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In this article we theorize and conceptualize the recent convergence of management accounting (MA) and financial accounting (FA) with the advancements in information technology (IT), and explicate not only how this convergence is manifested in the technical and technological domain, but also howit is reflected in their convergence at the behavioral and organizational level. Drawing on the analytical model by Hemmer and Labro (2008), in which the forward-looking perspective of FA leads to forward-looking MA, we build a conceptual framing to analyze this convergence. According to this framing, information technology (IT) serves as a facilitator, catalyst, motivator, or even an enabler for the convergence of MA and FA. We further argue that convergence is a much broader than claimed by Hemmer and Labro. It firstly covers the technical and technological domain, including the intentional integration of information systems and software, aswell as the intentional combination of methods or standards, extending thereafter to the behavioral and organizational domainwith the (un)intentional alignment regarding both functions and processes as well as the (un)intentional convergence regarding both work and roles. The applicability of this conceptual framing is illustrated with a set of examples. We present illustrations of the manifestations and outcomes of convergence in both the technical and technological domain (related to accounting standards, discretionary reporting, performance measurement, transfer pricing, competitor, customer and contractor analysis, due diligence in M&As), and the behavioral and organizational manifestation domain (related to accounting processes, work and the role of accountants, incentive systems, accounting and control in multinational companies, the control of business networks, the board of directors and venture capitalists). Based on our observations, we conclude that the forward-looking FA elements are often intertwined with MA, and vice versa, and that convergence in the technical and technological domain appears to precede convergence in the behavioral and organizational domain. In most of our observations, IT plays an important or even crucial role in this convergence process. In the light of these convergence observations, we open several avenues for further research.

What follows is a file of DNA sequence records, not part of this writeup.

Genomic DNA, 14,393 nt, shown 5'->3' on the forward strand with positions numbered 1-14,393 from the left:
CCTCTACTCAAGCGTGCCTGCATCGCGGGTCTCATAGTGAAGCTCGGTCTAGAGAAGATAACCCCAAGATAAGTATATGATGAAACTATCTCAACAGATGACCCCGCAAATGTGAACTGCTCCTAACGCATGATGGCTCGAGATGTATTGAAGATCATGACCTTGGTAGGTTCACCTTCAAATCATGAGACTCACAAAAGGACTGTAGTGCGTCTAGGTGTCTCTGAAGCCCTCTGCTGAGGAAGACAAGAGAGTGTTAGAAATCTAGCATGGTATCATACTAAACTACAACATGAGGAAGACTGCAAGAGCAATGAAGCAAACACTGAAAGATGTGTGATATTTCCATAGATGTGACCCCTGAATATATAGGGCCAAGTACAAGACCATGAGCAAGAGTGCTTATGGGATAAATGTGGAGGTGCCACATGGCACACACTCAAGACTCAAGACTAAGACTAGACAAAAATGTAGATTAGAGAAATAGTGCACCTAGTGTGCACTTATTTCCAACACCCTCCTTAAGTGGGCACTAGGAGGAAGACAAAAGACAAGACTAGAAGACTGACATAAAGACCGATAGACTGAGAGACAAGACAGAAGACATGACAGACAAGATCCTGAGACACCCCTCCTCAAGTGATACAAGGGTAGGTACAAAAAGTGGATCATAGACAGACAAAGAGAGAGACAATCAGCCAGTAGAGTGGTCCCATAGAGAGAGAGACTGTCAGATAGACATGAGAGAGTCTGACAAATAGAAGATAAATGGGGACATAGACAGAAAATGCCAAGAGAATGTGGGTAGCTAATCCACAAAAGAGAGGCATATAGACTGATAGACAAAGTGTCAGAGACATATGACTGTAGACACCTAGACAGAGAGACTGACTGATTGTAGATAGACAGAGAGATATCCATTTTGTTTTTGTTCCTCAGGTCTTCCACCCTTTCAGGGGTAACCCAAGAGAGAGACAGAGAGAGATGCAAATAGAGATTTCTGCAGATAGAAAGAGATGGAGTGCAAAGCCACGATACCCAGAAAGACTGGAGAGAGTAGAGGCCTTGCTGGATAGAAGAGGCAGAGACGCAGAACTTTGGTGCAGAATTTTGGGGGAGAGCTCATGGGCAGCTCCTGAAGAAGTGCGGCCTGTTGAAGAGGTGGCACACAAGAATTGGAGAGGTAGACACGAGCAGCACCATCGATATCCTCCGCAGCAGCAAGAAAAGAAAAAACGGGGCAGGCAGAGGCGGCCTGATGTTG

Accounting and its major fields, MA and FA, are undergoing major changes, one of which seems to be a shift towards the convergence of MA and FA, the focus of this paper. The ultimate purpose of MA and FA is the same. This includes evaluation of past performance for informative and accountability purposes, and plans for the future to make rational capital allocation decisions. The recent trend shift of MA from history-based short-term planning and control to future-oriented strategic planning and control, and FA from historical cost accounting for stewardship purposes to fair value accounting for valuation purposes and decision making, as well as increased transparency for broader stewardship have planted the seeds for the convergence between MA and FA. Why convergence was not a clear direction earlier can be explained by the previous lack of a key element, i.e. information technology that could facilitate, catalyze, motivate, or even enable the convergence first in the technical and technological domain and later in the behavioral and organizational domain. Our conceptual framing bridges the gap between the concepts of MA and FA within a setting of advances in IT, explaining the manifestations and outcomes of convergence within these domains (cf. Llewellyn, 2003). Based on our analysis, the convergence of MA and FA in the technical and technological domain appears to precede convergence in the behavioral and organizational domain (see Hartmann and Vaassen, 2003). The manifestations and outcomes of the convergence presented in this paper indicate that IT has had a dominant role as the facilitator of this process. While the integration of information systems has extensively been adopted by companies, a general trend of convergence has become more obvious due to the increasingly advanced technological platforms.